Living Workers, Dead Wages

by Luke Evans


“And, it must be confessed, that although the adoption of the enlarged machinery, in that state of our commerce which the country once boasted, might have been beneficial to the master without being detrimental to the servant; yet, in the present situation of our manufactures, rotting in warehouses without a prospect of exportation, with the demand for work and workmen equally diminished, frames of this construction tend materially to aggravate the distresses and discontents of the disappointed sufferers”

Lord Byron, Speech to the House of Lords, 1812

In 1812, Lord George Gordon Byron, the poet and celebrity, spoke in the House of Lords expressing strong sympathies for the Luddite insurgency. The Luddites were working class rebels, employed in the textile industry, who took to smashing the new forms of machine that were replacing their skilled work. Byron spoke to the rebellion placing it as a product of the immiserating poverty resulting from these new machines creating unemployment.

In the Summer of 1816, Lord Byron met with Percy Bysshe Shelley, Mary Wollstonecraft Godwin (later known as Mary Shelley) and Claire Claremont for a holiday on the lakes in Geneva, Switzerland. During their late night revelries, Byron challenged his compatriots to create a ghost story. This challenge inspired Mary Shelley to develop the ideas that would lead to the story we know as ‘Frankenstein’. The story of ‘Frankenstein’ involves the promethean arrogance of a young scientist who stitches the body parts of the dead together in order to prove he had worked out how to bring the dead back to life. The creature he creates enters into life frightened and disfigured, haunting the scientist, as it encounters violence and fear coming from the world that it merely wants to find meaning in. The machinery of reanimation created the undead creature that comes to embody the destructive revenge of natural justice. The scientist’s offspring becomes his downfall.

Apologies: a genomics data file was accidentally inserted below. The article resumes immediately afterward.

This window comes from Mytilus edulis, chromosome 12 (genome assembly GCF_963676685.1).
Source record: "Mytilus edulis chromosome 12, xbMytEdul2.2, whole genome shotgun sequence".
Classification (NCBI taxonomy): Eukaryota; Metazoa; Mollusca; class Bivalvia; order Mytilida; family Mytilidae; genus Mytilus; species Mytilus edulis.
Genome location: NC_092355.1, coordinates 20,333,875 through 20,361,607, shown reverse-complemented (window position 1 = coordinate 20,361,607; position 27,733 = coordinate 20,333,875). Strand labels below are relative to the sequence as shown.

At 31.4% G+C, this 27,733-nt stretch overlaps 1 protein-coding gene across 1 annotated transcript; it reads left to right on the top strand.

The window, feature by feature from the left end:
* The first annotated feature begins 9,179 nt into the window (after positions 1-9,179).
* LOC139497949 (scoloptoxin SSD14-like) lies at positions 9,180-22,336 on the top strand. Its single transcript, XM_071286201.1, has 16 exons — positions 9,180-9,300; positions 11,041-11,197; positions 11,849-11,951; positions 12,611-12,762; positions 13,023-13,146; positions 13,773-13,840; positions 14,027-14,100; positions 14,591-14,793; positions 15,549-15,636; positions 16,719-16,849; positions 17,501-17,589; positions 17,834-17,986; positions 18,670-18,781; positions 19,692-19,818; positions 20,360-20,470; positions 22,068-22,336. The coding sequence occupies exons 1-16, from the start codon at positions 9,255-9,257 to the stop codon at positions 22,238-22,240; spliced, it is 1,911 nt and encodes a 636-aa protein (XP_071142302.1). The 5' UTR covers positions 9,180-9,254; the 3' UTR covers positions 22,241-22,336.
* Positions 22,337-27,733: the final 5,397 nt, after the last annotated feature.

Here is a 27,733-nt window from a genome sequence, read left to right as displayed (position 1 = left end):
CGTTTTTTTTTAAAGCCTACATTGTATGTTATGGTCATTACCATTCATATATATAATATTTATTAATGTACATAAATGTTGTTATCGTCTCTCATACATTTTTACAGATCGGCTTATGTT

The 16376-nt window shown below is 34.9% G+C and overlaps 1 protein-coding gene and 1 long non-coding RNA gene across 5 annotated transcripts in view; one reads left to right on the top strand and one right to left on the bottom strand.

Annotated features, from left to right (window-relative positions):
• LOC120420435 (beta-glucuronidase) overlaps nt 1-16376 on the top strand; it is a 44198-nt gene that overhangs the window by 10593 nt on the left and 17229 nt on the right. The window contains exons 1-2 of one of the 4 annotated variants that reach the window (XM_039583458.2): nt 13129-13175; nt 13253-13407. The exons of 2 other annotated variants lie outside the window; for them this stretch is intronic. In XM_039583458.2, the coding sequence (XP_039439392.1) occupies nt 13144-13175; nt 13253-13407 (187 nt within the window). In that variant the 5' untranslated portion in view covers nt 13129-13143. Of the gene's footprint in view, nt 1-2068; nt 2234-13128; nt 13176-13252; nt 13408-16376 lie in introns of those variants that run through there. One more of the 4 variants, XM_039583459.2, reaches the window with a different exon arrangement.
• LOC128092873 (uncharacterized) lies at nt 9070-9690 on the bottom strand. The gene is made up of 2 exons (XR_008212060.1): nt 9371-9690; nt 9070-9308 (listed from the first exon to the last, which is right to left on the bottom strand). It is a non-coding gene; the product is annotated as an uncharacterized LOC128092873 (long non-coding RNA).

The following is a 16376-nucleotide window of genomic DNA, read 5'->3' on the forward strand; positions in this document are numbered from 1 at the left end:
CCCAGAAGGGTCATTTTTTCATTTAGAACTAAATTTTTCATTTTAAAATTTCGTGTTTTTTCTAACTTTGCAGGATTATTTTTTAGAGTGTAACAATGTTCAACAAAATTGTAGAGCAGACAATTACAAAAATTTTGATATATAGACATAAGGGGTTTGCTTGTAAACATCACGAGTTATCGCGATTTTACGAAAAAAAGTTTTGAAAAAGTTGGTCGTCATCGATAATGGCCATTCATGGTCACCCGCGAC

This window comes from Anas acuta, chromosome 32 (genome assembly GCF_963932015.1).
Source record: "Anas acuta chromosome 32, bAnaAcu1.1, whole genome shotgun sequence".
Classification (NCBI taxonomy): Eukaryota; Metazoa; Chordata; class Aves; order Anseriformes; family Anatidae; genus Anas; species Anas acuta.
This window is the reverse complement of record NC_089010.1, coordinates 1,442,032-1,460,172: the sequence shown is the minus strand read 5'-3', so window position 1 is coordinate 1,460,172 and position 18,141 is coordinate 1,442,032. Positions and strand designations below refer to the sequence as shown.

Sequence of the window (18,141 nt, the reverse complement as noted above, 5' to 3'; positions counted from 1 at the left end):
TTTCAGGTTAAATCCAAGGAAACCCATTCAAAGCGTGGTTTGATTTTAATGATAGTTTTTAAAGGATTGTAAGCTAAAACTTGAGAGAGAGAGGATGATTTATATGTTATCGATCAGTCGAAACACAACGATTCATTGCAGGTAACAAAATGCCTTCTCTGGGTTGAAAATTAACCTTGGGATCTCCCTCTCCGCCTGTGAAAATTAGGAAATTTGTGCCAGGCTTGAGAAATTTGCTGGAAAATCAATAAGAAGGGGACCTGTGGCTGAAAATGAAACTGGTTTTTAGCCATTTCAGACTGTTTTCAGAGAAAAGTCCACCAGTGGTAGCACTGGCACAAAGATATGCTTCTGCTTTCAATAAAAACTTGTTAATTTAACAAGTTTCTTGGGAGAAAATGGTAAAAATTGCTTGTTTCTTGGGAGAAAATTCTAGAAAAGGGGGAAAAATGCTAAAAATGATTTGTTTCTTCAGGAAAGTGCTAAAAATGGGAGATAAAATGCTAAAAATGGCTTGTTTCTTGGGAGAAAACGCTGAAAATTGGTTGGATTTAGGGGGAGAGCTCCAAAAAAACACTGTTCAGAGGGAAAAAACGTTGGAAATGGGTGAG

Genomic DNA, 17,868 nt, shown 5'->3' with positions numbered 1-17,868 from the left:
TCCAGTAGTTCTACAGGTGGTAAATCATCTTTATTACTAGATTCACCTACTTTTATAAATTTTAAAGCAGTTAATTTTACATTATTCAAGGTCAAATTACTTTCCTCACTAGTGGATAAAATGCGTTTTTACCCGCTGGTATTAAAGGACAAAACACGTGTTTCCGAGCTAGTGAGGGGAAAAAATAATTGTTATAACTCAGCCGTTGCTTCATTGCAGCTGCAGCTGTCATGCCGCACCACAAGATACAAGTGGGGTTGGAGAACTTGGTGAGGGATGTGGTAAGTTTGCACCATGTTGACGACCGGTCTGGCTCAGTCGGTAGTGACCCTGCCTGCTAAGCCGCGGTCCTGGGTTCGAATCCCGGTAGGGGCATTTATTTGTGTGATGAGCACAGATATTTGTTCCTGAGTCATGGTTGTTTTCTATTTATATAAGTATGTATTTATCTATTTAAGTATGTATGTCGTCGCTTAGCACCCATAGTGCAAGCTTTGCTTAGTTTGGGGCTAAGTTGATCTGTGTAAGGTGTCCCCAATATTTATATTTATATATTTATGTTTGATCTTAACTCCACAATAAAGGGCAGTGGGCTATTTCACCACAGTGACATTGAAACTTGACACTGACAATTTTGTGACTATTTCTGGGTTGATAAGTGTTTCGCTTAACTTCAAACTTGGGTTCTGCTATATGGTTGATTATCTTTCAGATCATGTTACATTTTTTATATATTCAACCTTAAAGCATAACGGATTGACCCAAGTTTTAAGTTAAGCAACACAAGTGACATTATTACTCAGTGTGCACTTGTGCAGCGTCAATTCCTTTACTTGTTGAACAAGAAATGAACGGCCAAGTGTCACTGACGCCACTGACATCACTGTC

Byron himself fathered a child with Anna Isabella Milbanke. Augusta Ada Lovelace was born on the 10th December 1815. Milbanke, angered with Byron’s unpleasant behaviour, encouraged Lovelace’s interest in mathematics and logic. Lovelace describes her approach as ‘poetical science’. She formed an important friendship with Charles Babbage, who had designed an early automated calculating machine called the ‘Difference Engine’. Lovelace designed an algorithm for a later device, the Analytical Engine, which is understood as being the first ever example of what we now call a ‘computer program’.

Our lives today are governed by algorithms. Inhuman mathematical mechanisms for calculating the economic price of various stocks, the precise geography of undecided swing voters, and your personal tastes turned into adverts whenever you choose to look for things on the internet. Human lives transformed into measurable data that can be labelled with a money cost. Even our moods, our feelings, have become objects of calculation. The owners of Facebook use their ability to access the details of our personal and social lives to see how they can manipulate our moods, making us happy or sad. It has also been revealed that this manipulation could decide the results of an election.

Just this week, both Labour and the Conservative party have united around the ‘Data Retention and Investigatory Powers Bill’. This bill forces internet service providers to retain our online information for up to 12 months, so that the state can monitor our online behaviour. This law changes UK law after a European Court of Justice ruling undermined previous legislation. This represents the continuing managerialism of the elite in Parliament who want nothing more than to treat us like information, as numbers, rather than as human beings.

Capitalism relies on inventing new and more complex forms of machinery that in turn simplify and degrade the lives of those who work for the elite. The processes of making or serving the system